New developments took place during the Susa III period (also known as the ‘Proto-Elamite’ period), which extended from about 3100 to 2700 BC. This period is marked by high artistic creativity and a system of true writing used to record commodity transactions (Proto-Elamite script). During this time, Susa became the capital of the region of Susiana (which occupied approximately the same territory of modern Khūzestān) and the centre of Elam civilization.

Proto-Elamite kneeling bull holding a spouted vessel,ca. 3100–2900 BC.
Public Domain – The Metropolitan Museum of Art

Susa lost its independence sometime between 2400 and 2200 BC, and its control shifted between Elam, Sumer, and Akkad. It was incorporated by Sargon the Great into his Akkadian Empire in approximately 2330 BC and became the capital of an Akkadian province until ca. 2100 BC when Puzur-Inshushinak overthrew the Mesopotamians. Puzur-Inshushinak made himself king of Elam and started to build extensively on the citadel at Susa. However, his attempt at imperial expansion was short-lived for Susa was overrun by the Neo-Sumerian kings of Ur.

Statue of the goddess Narundi with Elamite and Akkadian inscriptions. Dedicated by Puzur-Inshushinak in a temple on the Acropolis of Susa, ca. 2100 BC. Musée du Louvre, Paris.

During the Middle Elamite Period (1500 BC), Susa prospered again and flourished not only as a capital but as a centre of commerce. A new religious complex, including a ziggurat (or stepped temple tower), was built by King Untash-Napirisha at Chogha Zanbil, 30 km south-east of Susa. Under the Shutrukid dynasty in the last centuries of the second millennium BC, the structures on the Acropolis were rebuilt, replacing mud brick with baked inscribed and glazed bricks. A high temple was dedicated to Inshushinak, the great god of the Susian Plain.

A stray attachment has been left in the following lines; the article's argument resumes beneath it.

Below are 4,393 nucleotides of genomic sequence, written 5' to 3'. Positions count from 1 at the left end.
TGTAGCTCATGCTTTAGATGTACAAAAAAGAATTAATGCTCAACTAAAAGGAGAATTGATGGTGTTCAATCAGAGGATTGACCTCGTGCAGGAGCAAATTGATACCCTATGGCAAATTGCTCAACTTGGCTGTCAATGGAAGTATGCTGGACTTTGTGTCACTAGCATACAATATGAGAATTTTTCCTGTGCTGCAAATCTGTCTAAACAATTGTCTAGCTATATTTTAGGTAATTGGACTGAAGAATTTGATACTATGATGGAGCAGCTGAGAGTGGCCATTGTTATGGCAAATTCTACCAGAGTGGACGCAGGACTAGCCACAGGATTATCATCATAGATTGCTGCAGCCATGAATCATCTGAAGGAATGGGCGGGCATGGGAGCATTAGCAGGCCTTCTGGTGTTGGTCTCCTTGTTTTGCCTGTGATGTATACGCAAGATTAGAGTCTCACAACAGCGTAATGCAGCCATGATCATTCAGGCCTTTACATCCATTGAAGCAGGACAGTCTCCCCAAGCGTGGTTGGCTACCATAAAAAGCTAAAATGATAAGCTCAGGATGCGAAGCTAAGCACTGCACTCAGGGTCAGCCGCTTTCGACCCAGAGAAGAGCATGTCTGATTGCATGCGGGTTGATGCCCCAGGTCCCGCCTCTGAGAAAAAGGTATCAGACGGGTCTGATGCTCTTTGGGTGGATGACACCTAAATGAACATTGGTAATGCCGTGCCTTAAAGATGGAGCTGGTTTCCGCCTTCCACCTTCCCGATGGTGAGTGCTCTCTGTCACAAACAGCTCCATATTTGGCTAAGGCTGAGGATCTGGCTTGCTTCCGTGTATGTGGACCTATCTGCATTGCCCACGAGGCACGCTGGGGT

Fragments of decoration from the Temple of Inshushinak depicting a bull-man and palm tree, from Susa, around 1150 BC. Musée du Louvre, Paris.

Around 1175 BC, the Elamites under Shutruk-Nahhunte invaded Mesopotamia, sacked the cities of Sippar and Babylon, and plundered the original stele bearing the Code of Hammurabi and carried it to Susa. It was found in 1901 by Egyptologist Gustave Jéquier, a member of an expedition headed by Jacques de Morgan. At the end of the 12th century BC, Susa was destroyed by Babylonian armies, and the Elamite civilisation sank into almost total obscurity, a decline that lasted until the 8th century BC (Neo-Elamite period).

In 646 BC, the Assyrian king Ashurbanipal, seeking retribution against the Elamites for their support of his Babylonian enemy, launched his army against Susa and destroyed the city. This defeat marked the dissolution of the Elamite civilisation.

Ashurbanipal’s campaign against Susa is triumphantly recorded in this relief showing the sack of Susa. Here, flames rise from the city as Assyrian soldiers topple it with pickaxes and crowbars and carry off the spoils. British Museum.